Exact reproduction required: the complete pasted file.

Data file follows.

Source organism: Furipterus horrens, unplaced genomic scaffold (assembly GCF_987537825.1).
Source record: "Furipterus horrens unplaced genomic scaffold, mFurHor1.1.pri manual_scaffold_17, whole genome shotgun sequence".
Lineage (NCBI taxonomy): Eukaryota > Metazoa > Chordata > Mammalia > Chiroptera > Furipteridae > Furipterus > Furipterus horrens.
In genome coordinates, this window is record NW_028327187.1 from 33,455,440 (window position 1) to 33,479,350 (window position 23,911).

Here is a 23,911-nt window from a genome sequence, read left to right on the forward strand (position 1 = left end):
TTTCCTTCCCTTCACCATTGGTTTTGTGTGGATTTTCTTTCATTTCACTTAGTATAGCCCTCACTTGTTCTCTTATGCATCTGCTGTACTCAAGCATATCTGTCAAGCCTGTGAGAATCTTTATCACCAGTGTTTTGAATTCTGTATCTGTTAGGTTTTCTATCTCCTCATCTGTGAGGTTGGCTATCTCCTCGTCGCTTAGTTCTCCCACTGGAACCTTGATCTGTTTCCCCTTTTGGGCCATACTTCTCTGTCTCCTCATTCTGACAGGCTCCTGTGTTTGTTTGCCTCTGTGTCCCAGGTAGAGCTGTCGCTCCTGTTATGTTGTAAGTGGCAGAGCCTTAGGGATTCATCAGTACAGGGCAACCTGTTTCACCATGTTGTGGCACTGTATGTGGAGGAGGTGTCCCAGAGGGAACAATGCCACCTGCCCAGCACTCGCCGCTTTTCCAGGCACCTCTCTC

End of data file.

Source organism: Furipterus horrens, unplaced genomic scaffold (assembly GCF_987537825.1).
Source record: "Furipterus horrens unplaced genomic scaffold, mFurHor1.1.pri manual_scaffold_17, whole genome shotgun sequence".
Lineage (NCBI taxonomy): Eukaryota > Metazoa > Chordata > Mammalia > Chiroptera > Furipteridae > Furipterus > Furipterus horrens.
In genome coordinates, this window is record NW_028327187.1 from 33,455,440 (window position 1) to 33,479,350 (window position 23,911).

Here is a 23,911-nt window from a genome sequence, read left to right on the forward strand (position 1 = left end):
TTTCCTTCCCTTCACCATTGGTTTTGTGTGGATTTTCTTTCATTTCACTTAGTATAGCCCTCACTTGTTCTCTTATGCATCTGCTGTACTCAAGCATATCTGTCAAGCCTGTGAGAATCTTTATCACCAGTGTTTTGAATTCTGTATCTGTTAGGTTTTCTATCTCCTCATCTGTGAGGTTGGCTATCTCCTCGTCGCTTAGTTCTCCCACTGGAACCTTGATCTGTTTCCCCTTTTGGGCCATACTTCTCTGTCTCCTCATTCTGACAGGCTCCTGTGTTTGTTTGCCTCTGTGTCCCAGGTAGAGCTGTCGCTCCTGTTATGTTGTAAGTGGCAGAGCCTTAGGGATTCATCAGTACAGGGCAACCTGTTTCACCATGTTGTGGCACTGTATGTGGAGGAGGTGTCCCAGAGGGAACAATGCCACCTGCCCAGCACTCGCCGCTTTTCCAGGCACCTCTCTC